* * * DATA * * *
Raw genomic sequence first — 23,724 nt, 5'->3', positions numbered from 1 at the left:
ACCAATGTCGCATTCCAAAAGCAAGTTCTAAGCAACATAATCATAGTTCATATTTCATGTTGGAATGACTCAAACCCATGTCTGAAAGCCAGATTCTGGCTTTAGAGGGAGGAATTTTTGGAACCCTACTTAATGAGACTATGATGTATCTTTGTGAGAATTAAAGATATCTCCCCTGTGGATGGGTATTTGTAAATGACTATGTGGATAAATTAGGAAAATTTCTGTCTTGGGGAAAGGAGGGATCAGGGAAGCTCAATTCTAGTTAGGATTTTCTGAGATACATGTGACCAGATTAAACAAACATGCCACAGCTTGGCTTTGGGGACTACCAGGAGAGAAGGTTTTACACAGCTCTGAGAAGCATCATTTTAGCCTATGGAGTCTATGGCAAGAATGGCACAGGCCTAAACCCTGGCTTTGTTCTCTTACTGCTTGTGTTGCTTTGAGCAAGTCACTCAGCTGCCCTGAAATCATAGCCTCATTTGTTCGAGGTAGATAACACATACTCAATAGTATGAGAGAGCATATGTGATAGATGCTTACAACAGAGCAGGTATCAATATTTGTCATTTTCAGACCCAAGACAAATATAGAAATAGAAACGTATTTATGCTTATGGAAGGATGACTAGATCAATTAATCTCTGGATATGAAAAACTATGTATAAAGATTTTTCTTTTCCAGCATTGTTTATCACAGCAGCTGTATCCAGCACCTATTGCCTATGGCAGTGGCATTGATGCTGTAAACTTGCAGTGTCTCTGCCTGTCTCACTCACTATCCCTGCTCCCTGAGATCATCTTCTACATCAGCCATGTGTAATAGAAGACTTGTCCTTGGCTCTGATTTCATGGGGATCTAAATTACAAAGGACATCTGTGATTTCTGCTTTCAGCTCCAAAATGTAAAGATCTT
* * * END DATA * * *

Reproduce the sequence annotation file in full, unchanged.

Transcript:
Raw genomic sequence first — 23,724 nt, 5'->3', positions numbered from 1 at the left:
ACCAATGTCGCATTCCAAAAGCAAGTTCTAAGCAACATAATCATAGTTCATATTTCATGTTGGAATGACTCAAACCCATGTCTGAAAGCCAGATTCTGGCTTTAGAGGGAGGAATTTTTGGAACCCTACTTAATGAGACTATGATGTATCTTTGTGAGAATTAAAGATATCTCCCCTGTGGATGGGTATTTGTAAATGACTATGTGGATAAATTAGGAAAATTTCTGTCTTGGGGAAAGGAGGGATCAGGGAAGCTCAATTCTAGTTAGGATTTTCTGAGATACATGTGACCAGATTAAACAAACATGCCACAGCTTGGCTTTGGGGACTACCAGGAGAGAAGGTTTTACACAGCTCTGAGAAGCATCATTTTAGCCTATGGAGTCTATGGCAAGAATGGCACAGGCCTAAACCCTGGCTTTGTTCTCTTACTGCTTGTGTTGCTTTGAGCAAGTCACTCAGCTGCCCTGAAATCATAGCCTCATTTGTTCGAGGTAGATAACACATACTCAATAGTATGAGAGAGCATATGTGATAGATGCTTACAACAGAGCAGGTATCAATATTTGTCATTTTCAGACCCAAGACAAATATAGAAATAGAAACGTATTTATGCTTATGGAAGGATGACTAGATCAATTAATCTCTGGATATGAAAAACTATGTATAAAGATTTTTCTTTTCCAGCATTGTTTATCACAGCAGCTGTATCCAGCACCTATTGCCTATGGCAGTGGCATTGATGCTGTAAACTTGCAGTGTCTCTGCCTGTCTCACTCACTATCCCTGCTCCCTGAGATCATCTTCTACATCAGCCATGTGTAATAGAAGACTTGTCCTTGGCTCTGATTTCATGGGGATCTAAATTACAAAGGACATCTGTGATTTCTGCTTTCAGCTCCAAAATGTAAAGATCTT